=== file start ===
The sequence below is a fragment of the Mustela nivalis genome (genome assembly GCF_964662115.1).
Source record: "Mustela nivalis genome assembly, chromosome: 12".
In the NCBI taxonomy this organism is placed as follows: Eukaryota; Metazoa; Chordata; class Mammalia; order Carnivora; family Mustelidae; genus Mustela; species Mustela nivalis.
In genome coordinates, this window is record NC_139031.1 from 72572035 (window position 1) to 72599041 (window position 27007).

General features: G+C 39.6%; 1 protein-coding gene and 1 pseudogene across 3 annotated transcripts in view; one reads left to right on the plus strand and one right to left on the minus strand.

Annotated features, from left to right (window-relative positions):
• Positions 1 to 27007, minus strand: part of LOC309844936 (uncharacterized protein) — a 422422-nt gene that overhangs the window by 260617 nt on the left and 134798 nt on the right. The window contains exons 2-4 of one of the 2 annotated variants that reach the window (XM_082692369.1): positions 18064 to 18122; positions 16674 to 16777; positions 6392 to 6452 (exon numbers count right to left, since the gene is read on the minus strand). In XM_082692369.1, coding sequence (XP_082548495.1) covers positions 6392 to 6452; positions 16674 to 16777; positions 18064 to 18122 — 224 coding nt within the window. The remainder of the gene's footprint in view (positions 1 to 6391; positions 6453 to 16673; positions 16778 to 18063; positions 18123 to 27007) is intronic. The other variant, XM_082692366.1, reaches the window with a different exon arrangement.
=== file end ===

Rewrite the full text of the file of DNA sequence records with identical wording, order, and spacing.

The sequence below is a fragment of the Mustela nivalis genome (genome assembly GCF_964662115.1).
Source record: "Mustela nivalis genome assembly, chromosome: 12".
In the NCBI taxonomy this organism is placed as follows: Eukaryota; Metazoa; Chordata; class Mammalia; order Carnivora; family Mustelidae; genus Mustela; species Mustela nivalis.
In genome coordinates, this window is record NC_139031.1 from 72572035 (window position 1) to 72599041 (window position 27007).

General features: G+C 39.6%; 1 protein-coding gene and 1 pseudogene across 3 annotated transcripts in view; one reads left to right on the plus strand and one right to left on the minus strand.

Annotated features, from left to right (window-relative positions):
• Positions 1 to 27007, minus strand: part of LOC309844936 (uncharacterized protein) — a 422422-nt gene that overhangs the window by 260617 nt on the left and 134798 nt on the right. The window contains exons 2-4 of one of the 2 annotated variants that reach the window (XM_082692369.1): positions 18064 to 18122; positions 16674 to 16777; positions 6392 to 6452 (exon numbers count right to left, since the gene is read on the minus strand). In XM_082692369.1, coding sequence (XP_082548495.1) covers positions 6392 to 6452; positions 16674 to 16777; positions 18064 to 18122 — 224 coding nt within the window. The remainder of the gene's footprint in view (positions 1 to 6391; positions 6453 to 16673; positions 16778 to 18063; positions 18123 to 27007) is intronic. The other variant, XM_082692366.1, reaches the window with a different exon arrangement.